Faith in a Changing Climate
Net Zero by 2050
The climate is changing, and it’s changing fast. And it’s longer something that we just read about — it’s affecting all of us personally. In the United States alone in the year 2050 we have experienced massive wild fires in California, Oregon and Washington State; we had so many storms in the Gulf of Mexico that we had to start a new list of names using the Greek alphabet; temperatures everywhere break records, year after year. Climate change is not something that will happen in the future — it’s happening now. It’s serious, and time is not on our side.
That’s the bad news.
What also is changing is society’s response. Many nations and large companies, including most of the U.S. based oil companies, have committed to goals on the lines of ‘Net Zero by 2050’, i.e., they have stated that they will reorganize all of their activities such that they are not adding carbon dioxide (CO2) and other greenhouse gases to the atmosphere just 29 years from now.
That’s the good news.
Is a goal of ‘Net Zero by 2050’ realistic? Well, that is a question that we explore at another site: Technology for a Changing Climate. (That site examines many “green” technologies and evaluates the degree to which they realistically can help us avert climate change dilemmas.)
No matter the nature of our response, leadership is required. The current COVID-19 pandemic has shown that leadership has been lagging, in all too many cases. Maybe this is where the church, where people of faith, can step in.
The purpose of this site is to identify what form that leadership might take. The church is in a position to provide leadership because its beliefs are not based on 'faith in progress'. It does not buy into the assumptions of modern life, particularly the need to exploit the Earth’s environment in order to maintain constant economic growth. Church leadership is of a different kind.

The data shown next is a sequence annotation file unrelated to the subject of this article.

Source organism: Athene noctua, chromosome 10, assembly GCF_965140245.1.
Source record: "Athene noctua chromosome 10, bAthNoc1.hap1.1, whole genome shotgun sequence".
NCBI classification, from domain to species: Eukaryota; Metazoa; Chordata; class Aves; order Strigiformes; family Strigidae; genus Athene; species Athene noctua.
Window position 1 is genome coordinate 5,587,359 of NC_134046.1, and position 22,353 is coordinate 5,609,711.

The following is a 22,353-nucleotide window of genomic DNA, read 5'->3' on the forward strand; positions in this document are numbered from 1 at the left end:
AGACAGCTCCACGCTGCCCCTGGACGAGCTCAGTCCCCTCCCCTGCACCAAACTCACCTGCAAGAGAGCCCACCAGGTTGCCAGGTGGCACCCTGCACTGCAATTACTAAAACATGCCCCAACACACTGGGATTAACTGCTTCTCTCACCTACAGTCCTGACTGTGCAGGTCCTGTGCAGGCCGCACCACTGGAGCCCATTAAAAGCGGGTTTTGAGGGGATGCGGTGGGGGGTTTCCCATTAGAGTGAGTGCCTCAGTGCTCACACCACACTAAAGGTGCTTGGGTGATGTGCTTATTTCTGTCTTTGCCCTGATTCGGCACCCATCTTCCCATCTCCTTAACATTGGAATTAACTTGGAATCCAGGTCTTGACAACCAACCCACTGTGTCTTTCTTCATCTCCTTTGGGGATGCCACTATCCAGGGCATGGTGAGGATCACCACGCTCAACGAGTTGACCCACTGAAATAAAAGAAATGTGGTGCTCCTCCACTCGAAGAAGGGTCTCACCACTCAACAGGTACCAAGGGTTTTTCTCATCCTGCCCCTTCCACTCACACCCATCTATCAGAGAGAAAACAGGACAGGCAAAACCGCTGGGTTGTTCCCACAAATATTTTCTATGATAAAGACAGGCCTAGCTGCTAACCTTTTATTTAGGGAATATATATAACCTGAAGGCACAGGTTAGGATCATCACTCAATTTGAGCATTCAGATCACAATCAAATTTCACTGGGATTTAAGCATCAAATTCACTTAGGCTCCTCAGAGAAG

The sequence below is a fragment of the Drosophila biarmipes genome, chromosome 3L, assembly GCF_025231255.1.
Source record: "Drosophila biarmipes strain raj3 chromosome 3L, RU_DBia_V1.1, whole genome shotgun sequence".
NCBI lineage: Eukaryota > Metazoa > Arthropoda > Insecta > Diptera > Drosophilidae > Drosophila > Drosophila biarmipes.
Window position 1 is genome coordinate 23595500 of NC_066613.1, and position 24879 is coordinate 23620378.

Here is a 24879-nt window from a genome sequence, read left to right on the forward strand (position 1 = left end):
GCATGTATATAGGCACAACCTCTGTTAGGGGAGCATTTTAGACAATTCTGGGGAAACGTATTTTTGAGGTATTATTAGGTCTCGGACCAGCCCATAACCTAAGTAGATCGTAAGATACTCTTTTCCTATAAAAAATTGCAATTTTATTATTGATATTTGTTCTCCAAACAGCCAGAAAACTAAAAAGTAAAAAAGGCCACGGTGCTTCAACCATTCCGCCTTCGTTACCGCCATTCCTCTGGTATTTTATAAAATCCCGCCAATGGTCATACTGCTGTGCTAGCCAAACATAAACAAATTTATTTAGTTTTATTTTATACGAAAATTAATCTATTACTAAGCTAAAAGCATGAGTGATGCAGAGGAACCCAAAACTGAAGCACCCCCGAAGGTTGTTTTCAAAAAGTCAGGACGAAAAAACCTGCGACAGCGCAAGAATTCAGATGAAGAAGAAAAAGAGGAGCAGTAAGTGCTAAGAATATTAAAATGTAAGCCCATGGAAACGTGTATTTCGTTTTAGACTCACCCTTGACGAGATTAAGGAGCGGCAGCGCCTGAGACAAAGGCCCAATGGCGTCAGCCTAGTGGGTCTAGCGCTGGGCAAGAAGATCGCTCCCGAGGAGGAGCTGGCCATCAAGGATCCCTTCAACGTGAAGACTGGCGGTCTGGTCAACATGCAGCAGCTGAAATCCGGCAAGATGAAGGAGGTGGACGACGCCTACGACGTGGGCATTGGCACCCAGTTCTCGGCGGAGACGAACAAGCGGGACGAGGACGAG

Predicaments, not Problems
Broadly speaking, there are four ways in which we can address the challenges of climate change. All are important, all play a vital role, and most people will work in different areas at different times, depending on their interests and talents.
The first response is to reduce the rate at which we add greenhouse gases to the atmosphere by working ‘top down’. This approach calls for working with governments (international, national and local), business corporations and large non-profits in order to change the system. Examples of actions in this area include carbon taxes and subsidies for the development of new technologies.
The second approach also calls for us to reduce emissions, but this time through personal actions. Examples include driving a smaller car, eating less meat and not using airplanes.
The third approach is to develop new technologies that can provide us with the energy that we need without adding greenhouse gases to the atmosphere. Some of these technologies — solar panels, for example — are already proven and commercialized. Other technologies, such as nuclear fusion and the use of ammonia as a fuel, are still at the concept stage. The site Technology in a Changing Climate examines the feasibility of many of these technological ideas.